Before and after the installation of the node hardware a number of basic alignment, throughput, and reliability tests have to be run. These tests are used to be sure that the links in the set-up will operate as expected. The expectation values for these tests are derived from the site survey and simulation results as described in section 2.4. The alignment test comprises of monitoring the signal strength and noise figure when a backbone link is established. By physically varying the antenna direction the signal as seen by the driver software on the wireless interface should be maximized, while the reported noise is minimized. Throughput and reliability is tested by transferring large chunks of data from one node to its neighbor and observing the packet loss and transfer rate.
Often, once the node is set up it is quite difficult to physically access the machine and the antennas because they mostly are located at remote locations and in buildings with complex access procedures. A typical test for the reliability is to copy some video data (often comprised of large files) through the node. This test differs from the test mentioned above where a single wireless link is tested, here the complete (routing) functionality of a node is tested. A test protocol is used to assure the repeatability of the test procedures.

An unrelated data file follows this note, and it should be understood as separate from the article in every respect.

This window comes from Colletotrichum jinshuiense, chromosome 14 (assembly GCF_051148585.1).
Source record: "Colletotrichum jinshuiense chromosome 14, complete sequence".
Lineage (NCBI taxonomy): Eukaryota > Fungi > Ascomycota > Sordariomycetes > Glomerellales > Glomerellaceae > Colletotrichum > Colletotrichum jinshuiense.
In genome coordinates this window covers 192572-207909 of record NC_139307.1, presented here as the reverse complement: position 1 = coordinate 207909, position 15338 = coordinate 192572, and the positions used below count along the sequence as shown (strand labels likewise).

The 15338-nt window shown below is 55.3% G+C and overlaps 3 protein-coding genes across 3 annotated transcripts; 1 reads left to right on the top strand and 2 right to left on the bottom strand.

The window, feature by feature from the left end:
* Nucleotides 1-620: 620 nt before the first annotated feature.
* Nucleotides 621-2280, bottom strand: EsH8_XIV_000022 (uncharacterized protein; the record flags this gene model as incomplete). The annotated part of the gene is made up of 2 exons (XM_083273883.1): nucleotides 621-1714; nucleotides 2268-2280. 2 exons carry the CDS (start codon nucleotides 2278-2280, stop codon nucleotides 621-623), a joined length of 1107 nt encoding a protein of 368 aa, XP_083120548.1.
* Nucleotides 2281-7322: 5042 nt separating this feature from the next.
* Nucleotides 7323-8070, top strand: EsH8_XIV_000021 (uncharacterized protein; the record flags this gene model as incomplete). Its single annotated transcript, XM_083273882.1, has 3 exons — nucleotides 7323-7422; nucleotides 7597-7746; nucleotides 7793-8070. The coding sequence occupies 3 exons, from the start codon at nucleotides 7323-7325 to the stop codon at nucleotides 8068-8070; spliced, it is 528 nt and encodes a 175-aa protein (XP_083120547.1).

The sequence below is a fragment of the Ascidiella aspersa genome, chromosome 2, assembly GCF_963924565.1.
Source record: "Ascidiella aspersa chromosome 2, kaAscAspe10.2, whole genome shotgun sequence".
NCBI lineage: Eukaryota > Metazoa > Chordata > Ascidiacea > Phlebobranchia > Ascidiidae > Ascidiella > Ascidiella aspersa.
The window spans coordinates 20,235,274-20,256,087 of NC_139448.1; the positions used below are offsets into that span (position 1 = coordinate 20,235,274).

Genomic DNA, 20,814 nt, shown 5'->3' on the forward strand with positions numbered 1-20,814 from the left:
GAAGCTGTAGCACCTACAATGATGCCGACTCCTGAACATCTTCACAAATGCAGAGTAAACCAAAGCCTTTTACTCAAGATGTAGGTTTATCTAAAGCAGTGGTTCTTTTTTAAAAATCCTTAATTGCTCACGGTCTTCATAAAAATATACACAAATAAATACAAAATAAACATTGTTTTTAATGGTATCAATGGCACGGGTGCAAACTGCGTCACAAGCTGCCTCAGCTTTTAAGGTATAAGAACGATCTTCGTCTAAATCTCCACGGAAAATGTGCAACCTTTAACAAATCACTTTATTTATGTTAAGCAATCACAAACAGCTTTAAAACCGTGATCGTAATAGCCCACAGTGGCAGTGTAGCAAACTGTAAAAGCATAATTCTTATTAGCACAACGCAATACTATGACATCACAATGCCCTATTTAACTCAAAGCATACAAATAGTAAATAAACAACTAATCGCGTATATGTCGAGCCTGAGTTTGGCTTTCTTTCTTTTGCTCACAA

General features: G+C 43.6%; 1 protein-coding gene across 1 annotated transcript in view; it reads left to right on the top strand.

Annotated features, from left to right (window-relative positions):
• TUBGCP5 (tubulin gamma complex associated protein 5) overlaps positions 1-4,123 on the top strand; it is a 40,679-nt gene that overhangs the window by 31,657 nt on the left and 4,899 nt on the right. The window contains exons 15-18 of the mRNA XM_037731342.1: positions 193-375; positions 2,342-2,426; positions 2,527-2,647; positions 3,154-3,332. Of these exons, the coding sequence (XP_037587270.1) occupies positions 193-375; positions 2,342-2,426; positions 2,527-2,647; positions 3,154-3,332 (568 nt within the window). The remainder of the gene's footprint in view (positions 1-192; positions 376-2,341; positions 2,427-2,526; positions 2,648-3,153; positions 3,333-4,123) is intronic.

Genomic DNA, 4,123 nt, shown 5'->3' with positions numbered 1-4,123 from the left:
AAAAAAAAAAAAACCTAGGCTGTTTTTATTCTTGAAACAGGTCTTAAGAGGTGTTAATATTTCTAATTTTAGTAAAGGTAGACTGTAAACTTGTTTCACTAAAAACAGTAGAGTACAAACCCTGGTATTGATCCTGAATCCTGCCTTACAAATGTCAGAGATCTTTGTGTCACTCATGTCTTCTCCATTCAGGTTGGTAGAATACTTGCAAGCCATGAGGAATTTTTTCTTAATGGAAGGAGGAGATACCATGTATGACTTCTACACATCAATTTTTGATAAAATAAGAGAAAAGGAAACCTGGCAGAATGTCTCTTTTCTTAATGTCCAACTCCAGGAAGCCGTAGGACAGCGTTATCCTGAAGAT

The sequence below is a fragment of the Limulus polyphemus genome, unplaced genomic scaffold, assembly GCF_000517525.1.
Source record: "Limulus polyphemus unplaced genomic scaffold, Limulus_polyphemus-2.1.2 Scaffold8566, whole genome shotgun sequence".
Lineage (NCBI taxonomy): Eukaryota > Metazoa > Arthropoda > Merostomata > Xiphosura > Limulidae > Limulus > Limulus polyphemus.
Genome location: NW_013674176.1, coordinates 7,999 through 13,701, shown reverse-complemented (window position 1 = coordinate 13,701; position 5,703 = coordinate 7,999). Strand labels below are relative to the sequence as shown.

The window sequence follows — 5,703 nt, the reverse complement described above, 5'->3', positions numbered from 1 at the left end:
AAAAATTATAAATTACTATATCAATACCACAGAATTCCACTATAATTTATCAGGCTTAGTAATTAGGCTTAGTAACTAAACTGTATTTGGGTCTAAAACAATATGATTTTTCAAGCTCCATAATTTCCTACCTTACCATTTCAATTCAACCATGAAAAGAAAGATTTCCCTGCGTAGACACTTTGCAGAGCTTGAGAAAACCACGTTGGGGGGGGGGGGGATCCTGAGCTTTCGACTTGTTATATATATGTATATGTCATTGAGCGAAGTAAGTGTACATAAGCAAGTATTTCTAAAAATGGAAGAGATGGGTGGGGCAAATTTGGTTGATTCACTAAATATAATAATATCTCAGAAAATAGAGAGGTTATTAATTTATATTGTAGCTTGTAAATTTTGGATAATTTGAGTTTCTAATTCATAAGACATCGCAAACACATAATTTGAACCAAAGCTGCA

An external hardware watchdog device is used to ensure a reboot of the system when some part of the software crashes. These watchdog devices are home built and very simple. The watchdog watches the serial port of the node computer for a ``hello'' string. This string has to be sent every minute (using a small program or even a script). If this string is not received within 90 seconds of the previous string, the watchdog circuit will cut the power to the setup and will turn it on after a minute. Using either journaling file systems or RAM based file systems minimizes problems caused by a fsck operation after the setup has been powercycled.
The software environment on the machines is a standard Open Source free UNIX (currently FreeBSD) distribution stripped down to fit in a minimal hardware configuration. The (kernel) device drivers that are used to control the wireless network cards and some network operations and management utilities are added (ref. section 2.10).
Using a standard off-the-shelf Open Source operating system enables us to implement a node quite fast while at the same time keeping the flexibility of changing things on all levels when the network grows and / or the technology changes. Another aspect is the large and diverse knowledge-base available within the development and engineering group. Also, the Open Source development model guarantees a fast turn around time in fixing bugs or evaluating features. Last but not least, in a not-for-profit organization working from donations the initial cost of the software is of major importance.